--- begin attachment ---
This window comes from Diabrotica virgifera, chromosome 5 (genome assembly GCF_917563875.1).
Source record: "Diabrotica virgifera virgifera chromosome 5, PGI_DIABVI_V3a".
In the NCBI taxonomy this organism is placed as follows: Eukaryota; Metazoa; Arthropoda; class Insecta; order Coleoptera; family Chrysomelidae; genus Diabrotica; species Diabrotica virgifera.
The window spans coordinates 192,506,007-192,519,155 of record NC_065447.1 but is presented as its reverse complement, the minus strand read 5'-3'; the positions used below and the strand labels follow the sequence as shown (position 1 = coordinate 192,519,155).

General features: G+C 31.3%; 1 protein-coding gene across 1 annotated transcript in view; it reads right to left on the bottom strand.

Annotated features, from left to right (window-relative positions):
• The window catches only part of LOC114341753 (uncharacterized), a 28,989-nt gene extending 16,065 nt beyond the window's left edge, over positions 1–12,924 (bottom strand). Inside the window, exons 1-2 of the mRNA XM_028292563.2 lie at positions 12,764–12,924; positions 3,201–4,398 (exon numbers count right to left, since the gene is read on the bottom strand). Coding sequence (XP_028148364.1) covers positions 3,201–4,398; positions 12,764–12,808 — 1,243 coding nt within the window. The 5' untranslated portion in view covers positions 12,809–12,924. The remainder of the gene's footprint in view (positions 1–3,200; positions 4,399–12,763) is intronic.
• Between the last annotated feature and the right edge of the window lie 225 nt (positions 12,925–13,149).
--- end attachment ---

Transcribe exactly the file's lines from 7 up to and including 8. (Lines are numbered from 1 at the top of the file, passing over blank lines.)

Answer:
• The window catches only part of LOC114341753 (uncharacterized), a 28,989-nt gene extending 16,065 nt beyond the window's left edge, over positions 1–12,924 (bottom strand). Inside the window, exons 1-2 of the mRNA XM_028292563.2 lie at positions 12,764–12,924; positions 3,201–4,398 (exon numbers count right to left, since the gene is read on the bottom strand). Coding sequence (XP_028148364.1) covers positions 3,201–4,398; positions 12,764–12,808 — 1,243 coding nt within the window. The 5' untranslated portion in view covers positions 12,809–12,924. The remainder of the gene's footprint in view (positions 1–3,200; positions 4,399–12,763) is intronic.
• Between the last annotated feature and the right edge of the window lie 225 nt (positions 12,925–13,149).